Edited by Yara Alsayes
Social Media is a great way to communicate, share information and express thoughts and opinions. However, for many people, Social Media has ironically made them less productive, and perhaps more anti-social. We spoke to people from the Egyptian youth, who have cut themselves out of and/or minimized their Social Media usage for reasons along those lines and built productive lives away from virtual societies.
“Now, I’m doing things I love and it doesn’t matter to me what people think of it”, Habiba El Zorkany
Habiba El Zorkany
With the increase of Social Media tools that are constantly giving way for the minimization of privacy parameters, many people, such as 18 year-old Habiba El Zorkany, began finding it hard to get a hold of their own privacy. Habiba shut down her Facebook account 4 years ago mainly due to lack of privacy, “I feel like people don’t have to see everything I do”, she says. Cutting off Social Media has allowed Habiba the luxury of enjoying simple daily activities such as reading, painting seashells, writing, cycling, fishing in Ain Sokhna and simply even sitting in a park and having a deep conversation with a close friend, “Social Media is a waste of time. Now, I’m doing things I love and it doesn’t matter to me what people think of it”, Habiba tells.
“when I finally deactivated Facebook, my life flipped around completely” Hatem El Shamy
Hatem El Shamy
On a similar note, 27 year-old Hatem El Shamy deactivated his Facebook account 4 years ago. His Social Media isolation began after the revolution of January 25th, 2011. He eventually found out through an acquired statistic that in 6 months, he had logged onto his Facebook account only from his computer 26 thousand times, “this terrified me and when I finally deactivated Facebook, my life flipped around completely”, he explains. Although isolating himself from Social Media made it hard for him to learn about certain events such as football tournaments, the pros outweighed the cons, “I changed, my body language changed, I went down to the streets and made real friends and I wasn’t just sitting around talking to people virtually”, he tells. Furthermore, he launched a start-up named “Mundial Masr” where football players would meet on a website and create/complete teams to play together in Cairo. The start-up is currently not active. However, it is one of the many accomplishments he wouldn’t have been able to achieve if he were to remain active on Social Media. Aside from that, he learned French and traveled to France. He currently enjoys walking, training and traveling with his dog, going to work, listening to lectures, reading and simply nourishing his own happiness, “why should my happiness be based upon the likes and shares of people?” he wonders.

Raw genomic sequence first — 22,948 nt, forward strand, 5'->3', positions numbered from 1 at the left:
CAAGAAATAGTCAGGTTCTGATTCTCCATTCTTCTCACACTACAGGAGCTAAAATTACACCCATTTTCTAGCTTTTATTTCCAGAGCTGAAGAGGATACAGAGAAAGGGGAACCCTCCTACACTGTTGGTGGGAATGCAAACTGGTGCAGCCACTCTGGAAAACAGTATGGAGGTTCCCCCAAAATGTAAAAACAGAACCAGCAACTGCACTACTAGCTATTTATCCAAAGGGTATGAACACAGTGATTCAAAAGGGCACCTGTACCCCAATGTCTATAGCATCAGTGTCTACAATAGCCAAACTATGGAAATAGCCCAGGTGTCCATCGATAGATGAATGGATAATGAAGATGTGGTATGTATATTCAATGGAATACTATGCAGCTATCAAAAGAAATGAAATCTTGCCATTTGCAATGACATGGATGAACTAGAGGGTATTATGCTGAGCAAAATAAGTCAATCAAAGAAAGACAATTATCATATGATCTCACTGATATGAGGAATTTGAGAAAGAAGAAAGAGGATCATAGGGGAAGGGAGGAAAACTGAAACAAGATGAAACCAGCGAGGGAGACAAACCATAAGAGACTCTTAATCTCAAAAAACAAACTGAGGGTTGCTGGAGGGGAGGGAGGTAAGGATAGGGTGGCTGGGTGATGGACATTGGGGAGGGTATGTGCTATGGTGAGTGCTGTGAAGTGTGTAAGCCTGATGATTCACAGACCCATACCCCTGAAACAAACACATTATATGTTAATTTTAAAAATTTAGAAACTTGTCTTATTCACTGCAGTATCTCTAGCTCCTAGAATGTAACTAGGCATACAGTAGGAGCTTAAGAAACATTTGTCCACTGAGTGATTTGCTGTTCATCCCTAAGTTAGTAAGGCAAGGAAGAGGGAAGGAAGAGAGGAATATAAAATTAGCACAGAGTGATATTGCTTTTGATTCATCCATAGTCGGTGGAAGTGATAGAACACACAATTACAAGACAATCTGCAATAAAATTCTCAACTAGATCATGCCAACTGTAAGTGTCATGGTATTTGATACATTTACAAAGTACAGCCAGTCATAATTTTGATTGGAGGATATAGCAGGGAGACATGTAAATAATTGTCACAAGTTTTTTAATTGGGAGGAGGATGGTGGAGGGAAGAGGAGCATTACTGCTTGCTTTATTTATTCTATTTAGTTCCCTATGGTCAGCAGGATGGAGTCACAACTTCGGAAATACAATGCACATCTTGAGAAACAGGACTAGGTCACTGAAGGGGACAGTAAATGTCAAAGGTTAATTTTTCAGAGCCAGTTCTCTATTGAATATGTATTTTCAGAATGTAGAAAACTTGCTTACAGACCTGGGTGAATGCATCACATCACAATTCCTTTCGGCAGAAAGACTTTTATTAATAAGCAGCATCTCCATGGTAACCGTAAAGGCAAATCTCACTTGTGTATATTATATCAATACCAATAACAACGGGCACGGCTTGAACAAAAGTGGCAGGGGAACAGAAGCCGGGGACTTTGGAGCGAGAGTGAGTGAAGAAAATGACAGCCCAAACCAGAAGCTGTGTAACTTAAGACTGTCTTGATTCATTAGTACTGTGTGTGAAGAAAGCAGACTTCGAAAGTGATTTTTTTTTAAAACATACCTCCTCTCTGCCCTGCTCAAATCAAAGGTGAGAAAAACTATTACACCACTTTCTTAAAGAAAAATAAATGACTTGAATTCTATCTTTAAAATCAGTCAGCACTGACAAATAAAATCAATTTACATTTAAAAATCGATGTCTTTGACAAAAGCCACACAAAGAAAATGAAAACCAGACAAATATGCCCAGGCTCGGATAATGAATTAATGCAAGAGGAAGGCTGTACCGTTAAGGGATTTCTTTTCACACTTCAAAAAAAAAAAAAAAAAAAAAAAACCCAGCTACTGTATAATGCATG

“sitting and watching people’s lives on Instagram or Snapchat is a waste of time”, Iman El-Sayed
Unlike Hatem and Habiba, 21 year-old Iman El-Sayed still has an active Facebook account, however with personally placed limitations. Iman goes on Instagram and Facebook only to check the updates of informative pages she is following. She doesn’t look highly on being glued to the screen, “sitting and watching people’s lives on Instagram or Snapchat is a waste of time”, she says. Placing limits on her Social Media usage has allowed her to indulge deeper into reading, watch more informative videos on YouTube, and create designs on Illustrator. She feels as though any deeper indulgence into the Social Media world would get her acting like a robot, unaware of the real world, “the one thing I hate the most is going out with friends and taking pictures; I want to talk, they want to take pictures for Social Media. They are wasting their time creating a show for Social Media rather than actually socializing”, she tells.
“the right application of Social Media revolves around communicating information with one-another, and does not revolve around displaying your life for everyone to see” Mohamed El Maghraby
Mohamed El Maghraby
For 26-year-old Mohamed El Maghraby, people’s portrayals of themselves on Facebook tend to feel fake more often than not. People he knows are expressing and portraying false and/or shallow images of themselves on Social Media, but somehow at the same time are giving away too much information about their lives, “when you haven’t seen someone in ages, and you meet to catch up, it’s not as sweet as before, because you know everything about them through Facebook”, he explains. He currently goes on Facebook to keep up with a closed group he is a part of, that shares info regarding Germany. Other than that, he is off Social Media. Instead, he spends his time reading, swimming, playing football and taking online courses in programming. Furthermore, he chooses to physically interact with people in order to absorb a greater amount of energy, unavailable through virtual interaction, “the right application of Social Media revolves around communicating information with one-another, and does not revolve around displaying your life for everyone to see”, he concludes.